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The Zen of Relational Database: Learn the Basics Here!

Posted in Quick Tips, Tutorials, Usability12 hours ago • Written by Leave a comment

Databases have been a staple topic on every digital business. Thus organizing the tables and fields is necessary. The concept of Relational Database was born way back in 1969 when Edgar F. Codd, a researcher from IBM, wrote the process of outlining a database. From there, the this concept has spread on every computing-involved business and task.

According to Wikipedia,

  A relational database is a database that has a collection of tables of data items, all of which is formally described and organized according to the relational models.

This means that using the relational model, each table arrangement must be identify a column or group of columns to distinctly identify each row also called as primary key.

Using a foreign key, it can be used to establish a connection between each row in the table and a row from another table.

To properly organize a database, it involves database normalization. This is the process of organizing the tables and fields of this kind of database to minimize redundancy of information.

That being said, using definitions and terms alone won’t make you understand this topic. In this article, you’re going to learn how you can properly structure this specific database. You are going to look on two fictional tables and start working on it.

The Data

For the data, below, the base table includes two tables: Student table and Class table.

This database maintains data about the Student’s information and Class information.

Each student will have a unique Student ID (which may consist of letters and numbers) but may have similar name, operating system, class and instructor. One instructor may teach more than one class.

The Student table will have the following fields:

  • Student ID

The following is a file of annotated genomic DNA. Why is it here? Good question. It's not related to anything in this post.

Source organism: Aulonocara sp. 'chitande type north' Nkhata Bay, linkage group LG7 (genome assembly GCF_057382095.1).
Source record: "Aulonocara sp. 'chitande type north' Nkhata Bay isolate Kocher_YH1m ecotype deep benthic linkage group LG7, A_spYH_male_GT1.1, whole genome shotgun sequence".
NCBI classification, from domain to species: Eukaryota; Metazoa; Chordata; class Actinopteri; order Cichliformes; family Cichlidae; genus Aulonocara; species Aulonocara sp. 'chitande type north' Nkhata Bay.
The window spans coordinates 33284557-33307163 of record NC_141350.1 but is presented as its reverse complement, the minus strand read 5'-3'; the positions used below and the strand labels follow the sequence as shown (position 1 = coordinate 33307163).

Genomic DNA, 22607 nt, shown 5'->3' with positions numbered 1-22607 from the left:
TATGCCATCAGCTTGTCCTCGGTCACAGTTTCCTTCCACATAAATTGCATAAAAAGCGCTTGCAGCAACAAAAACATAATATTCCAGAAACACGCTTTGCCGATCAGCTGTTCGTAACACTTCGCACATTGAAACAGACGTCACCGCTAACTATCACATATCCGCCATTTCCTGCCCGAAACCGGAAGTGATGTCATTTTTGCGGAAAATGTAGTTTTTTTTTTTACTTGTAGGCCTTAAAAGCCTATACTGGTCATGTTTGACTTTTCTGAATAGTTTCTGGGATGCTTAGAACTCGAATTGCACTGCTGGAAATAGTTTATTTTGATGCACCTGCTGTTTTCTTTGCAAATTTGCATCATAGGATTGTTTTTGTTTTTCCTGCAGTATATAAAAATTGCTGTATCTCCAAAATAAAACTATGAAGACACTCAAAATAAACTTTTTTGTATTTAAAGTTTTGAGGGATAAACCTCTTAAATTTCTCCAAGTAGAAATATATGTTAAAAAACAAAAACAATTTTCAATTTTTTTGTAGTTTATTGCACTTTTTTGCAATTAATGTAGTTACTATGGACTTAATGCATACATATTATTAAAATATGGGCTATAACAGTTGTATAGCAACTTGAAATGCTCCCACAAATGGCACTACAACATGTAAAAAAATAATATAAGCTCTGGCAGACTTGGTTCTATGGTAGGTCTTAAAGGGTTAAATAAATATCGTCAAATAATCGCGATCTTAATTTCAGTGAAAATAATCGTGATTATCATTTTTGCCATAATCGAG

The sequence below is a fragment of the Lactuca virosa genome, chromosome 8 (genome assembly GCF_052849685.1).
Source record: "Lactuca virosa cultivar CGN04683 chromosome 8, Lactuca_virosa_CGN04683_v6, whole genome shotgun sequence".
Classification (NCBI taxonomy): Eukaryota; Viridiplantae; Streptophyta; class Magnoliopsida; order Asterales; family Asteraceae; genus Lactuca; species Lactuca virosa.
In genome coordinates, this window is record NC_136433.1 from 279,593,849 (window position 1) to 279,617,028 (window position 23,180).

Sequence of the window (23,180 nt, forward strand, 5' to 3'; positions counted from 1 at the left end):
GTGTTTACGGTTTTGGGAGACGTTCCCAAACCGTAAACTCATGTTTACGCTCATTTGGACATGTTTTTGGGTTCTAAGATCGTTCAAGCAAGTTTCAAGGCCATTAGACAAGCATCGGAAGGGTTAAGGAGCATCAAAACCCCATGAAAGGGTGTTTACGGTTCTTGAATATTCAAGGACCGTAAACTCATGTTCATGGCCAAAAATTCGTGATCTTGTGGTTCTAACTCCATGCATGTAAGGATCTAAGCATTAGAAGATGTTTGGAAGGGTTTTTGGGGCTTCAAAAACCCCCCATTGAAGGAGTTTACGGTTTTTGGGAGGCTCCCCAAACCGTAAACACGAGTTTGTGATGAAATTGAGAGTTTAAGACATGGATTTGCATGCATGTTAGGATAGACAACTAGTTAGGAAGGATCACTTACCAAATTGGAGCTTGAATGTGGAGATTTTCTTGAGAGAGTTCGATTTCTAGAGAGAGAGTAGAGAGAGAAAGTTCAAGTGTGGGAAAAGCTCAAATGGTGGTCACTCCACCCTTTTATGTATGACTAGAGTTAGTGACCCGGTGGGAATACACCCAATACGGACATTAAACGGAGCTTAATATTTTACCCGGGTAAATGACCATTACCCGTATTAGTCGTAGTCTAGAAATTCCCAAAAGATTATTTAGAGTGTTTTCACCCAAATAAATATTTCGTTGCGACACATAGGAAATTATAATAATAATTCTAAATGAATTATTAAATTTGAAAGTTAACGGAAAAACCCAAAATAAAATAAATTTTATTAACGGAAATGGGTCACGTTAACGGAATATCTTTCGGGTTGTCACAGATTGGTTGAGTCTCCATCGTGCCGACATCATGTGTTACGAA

• Student Name
  • Operating System

The Class table will have the following fields:

  • Class ID
  • Class Name
  • Instructor

base-d

Now to expand the data, below presented are the Student table and Class table.

student_table

class_table

Identifying the data objects and relationships between tables

Now using the given data, you need to identify the data objects and relationship that need to be maintained in the database.

Looking at the Student and Class tables, you can conclude that the data objects are Student and Class. The relationship is that one student can have one or more classes.

Identifying Relevant Attributes: Primary Key and Foreign Key

Now that data object and relationships between the two tables have been defined, specify the relevant attributes between the two.

If you are going to check the two tables, you need to find the unique column for each table. Notice that you have only 1 row on each table that contains some unique data.

For the Student table, you have the Student ID while, in the Class table, you have the Class ID. These two rows are called the Primary Key.

The primary key of a relational table uniquely identifies each record in the table.

primary-key

Next, for the relationship, you need to determine its attribute(s) and identify its Foreign key.

The foreign key matches the primary key column of another table. The foreign key is used to cross-reference tables. In this case, you will use Enrollment as our new field to connect the two foreign keys:

  • Enrollment (Student ID) attribute is a foreign key referencing the Student (Student ID) attribute from the Student table.
  • Enrollment (Class ID) attribute is a foreign key referencing the Class (Class ID) key attribute from the Class table.

Using Relational Tables

Now that you have identified your primary key and foreign key, you need to create a relational table to represent the data objects and relationships with their attributes and constraints.

See table below:

foreign-key

The foreign key Student ID in the Enrollment table references the primary key Student ID in the Student table.

The foreign key Class ID in the Enrollment table references the primary key Class ID in the Class table.

In the table above, you created a new row called Enrollment ID to relate both Student ID and Class ID, which is also define the foreign keys.

Conclusion

That’s really it! That is how you to create a database of this kind. When creating such databases, you can define the domain of possible values in a data column and further constraints that may apply to that data value.
It also requires the normalization process to remove the redundant data and connect all of the tables into one table.

In this article, you learned something about the concept of such database and how to design one; so, how do you implement one?

If using Relational Database Management Systems (RDBMS) software is your answer,  you are correct! But I won’t be discussing the process in this article.

I will create another article for that soon. Hope you learned something from this article and let me know about your thoughts on the comment section.

Article source: http://www.1stwebdesigner.com/tutorials/relational-database-overview/

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